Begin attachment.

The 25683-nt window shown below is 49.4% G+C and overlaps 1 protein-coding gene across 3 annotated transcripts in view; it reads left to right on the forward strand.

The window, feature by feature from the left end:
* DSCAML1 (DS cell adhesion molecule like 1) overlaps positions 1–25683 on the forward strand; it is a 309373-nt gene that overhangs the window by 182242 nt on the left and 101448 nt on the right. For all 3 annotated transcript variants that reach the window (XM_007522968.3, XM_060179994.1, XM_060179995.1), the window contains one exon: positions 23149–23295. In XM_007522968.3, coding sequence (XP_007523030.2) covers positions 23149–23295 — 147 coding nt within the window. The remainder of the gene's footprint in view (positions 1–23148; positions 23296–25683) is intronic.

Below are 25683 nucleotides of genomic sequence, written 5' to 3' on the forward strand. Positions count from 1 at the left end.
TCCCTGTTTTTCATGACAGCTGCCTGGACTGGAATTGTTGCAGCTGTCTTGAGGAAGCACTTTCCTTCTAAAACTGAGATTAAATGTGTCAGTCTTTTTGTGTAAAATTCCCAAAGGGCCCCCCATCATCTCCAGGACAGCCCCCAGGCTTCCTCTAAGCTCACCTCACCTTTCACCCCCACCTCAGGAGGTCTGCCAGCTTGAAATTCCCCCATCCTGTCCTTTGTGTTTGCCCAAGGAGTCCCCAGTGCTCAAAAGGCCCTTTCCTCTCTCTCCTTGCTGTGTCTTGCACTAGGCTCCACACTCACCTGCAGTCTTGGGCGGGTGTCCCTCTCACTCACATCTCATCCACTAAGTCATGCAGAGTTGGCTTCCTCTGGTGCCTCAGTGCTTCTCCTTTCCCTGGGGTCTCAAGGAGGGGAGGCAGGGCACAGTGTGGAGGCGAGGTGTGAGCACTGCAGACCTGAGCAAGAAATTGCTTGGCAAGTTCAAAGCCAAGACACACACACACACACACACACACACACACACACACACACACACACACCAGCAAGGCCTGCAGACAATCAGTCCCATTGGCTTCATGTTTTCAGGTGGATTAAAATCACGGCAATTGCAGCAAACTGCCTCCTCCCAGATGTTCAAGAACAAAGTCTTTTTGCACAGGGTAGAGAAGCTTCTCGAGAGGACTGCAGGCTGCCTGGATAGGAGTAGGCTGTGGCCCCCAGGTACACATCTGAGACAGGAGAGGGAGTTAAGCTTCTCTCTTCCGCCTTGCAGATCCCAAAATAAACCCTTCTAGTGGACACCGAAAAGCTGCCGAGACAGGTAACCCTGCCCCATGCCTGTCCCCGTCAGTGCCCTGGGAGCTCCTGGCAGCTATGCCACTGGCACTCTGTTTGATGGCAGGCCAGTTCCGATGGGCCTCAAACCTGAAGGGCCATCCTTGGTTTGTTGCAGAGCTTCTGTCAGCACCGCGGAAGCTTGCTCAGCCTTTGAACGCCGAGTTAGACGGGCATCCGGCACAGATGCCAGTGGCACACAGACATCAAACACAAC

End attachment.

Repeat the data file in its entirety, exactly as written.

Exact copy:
The 25683-nt window shown below is 49.4% G+C and overlaps 1 protein-coding gene across 3 annotated transcripts in view; it reads left to right on the forward strand.

The window, feature by feature from the left end:
* DSCAML1 (DS cell adhesion molecule like 1) overlaps positions 1–25683 on the forward strand; it is a 309373-nt gene that overhangs the window by 182242 nt on the left and 101448 nt on the right. For all 3 annotated transcript variants that reach the window (XM_007522968.3, XM_060179994.1, XM_060179995.1), the window contains one exon: positions 23149–23295. In XM_007522968.3, coding sequence (XP_007523030.2) covers positions 23149–23295 — 147 coding nt within the window. The remainder of the gene's footprint in view (positions 1–23148; positions 23296–25683) is intronic.

Below are 25683 nucleotides of genomic sequence, written 5' to 3' on the forward strand. Positions count from 1 at the left end.
TCCCTGTTTTTCATGACAGCTGCCTGGACTGGAATTGTTGCAGCTGTCTTGAGGAAGCACTTTCCTTCTAAAACTGAGATTAAATGTGTCAGTCTTTTTGTGTAAAATTCCCAAAGGGCCCCCCATCATCTCCAGGACAGCCCCCAGGCTTCCTCTAAGCTCACCTCACCTTTCACCCCCACCTCAGGAGGTCTGCCAGCTTGAAATTCCCCCATCCTGTCCTTTGTGTTTGCCCAAGGAGTCCCCAGTGCTCAAAAGGCCCTTTCCTCTCTCTCCTTGCTGTGTCTTGCACTAGGCTCCACACTCACCTGCAGTCTTGGGCGGGTGTCCCTCTCACTCACATCTCATCCACTAAGTCATGCAGAGTTGGCTTCCTCTGGTGCCTCAGTGCTTCTCCTTTCCCTGGGGTCTCAAGGAGGGGAGGCAGGGCACAGTGTGGAGGCGAGGTGTGAGCACTGCAGACCTGAGCAAGAAATTGCTTGGCAAGTTCAAAGCCAAGACACACACACACACACACACACACACACACACACACACACACACACACCAGCAAGGCCTGCAGACAATCAGTCCCATTGGCTTCATGTTTTCAGGTGGATTAAAATCACGGCAATTGCAGCAAACTGCCTCCTCCCAGATGTTCAAGAACAAAGTCTTTTTGCACAGGGTAGAGAAGCTTCTCGAGAGGACTGCAGGCTGCCTGGATAGGAGTAGGCTGTGGCCCCCAGGTACACATCTGAGACAGGAGAGGGAGTTAAGCTTCTCTCTTCCGCCTTGCAGATCCCAAAATAAACCCTTCTAGTGGACACCGAAAAGCTGCCGAGACAGGTAACCCTGCCCCATGCCTGTCCCCGTCAGTGCCCTGGGAGCTCCTGGCAGCTATGCCACTGGCACTCTGTTTGATGGCAGGCCAGTTCCGATGGGCCTCAAACCTGAAGGGCCATCCTTGGTTTGTTGCAGAGCTTCTGTCAGCACCGCGGAAGCTTGCTCAGCCTTTGAACGCCGAGTTAGACGGGCATCCGGCACAGATGCCAGTGGCACACAGACATCAAACACAAC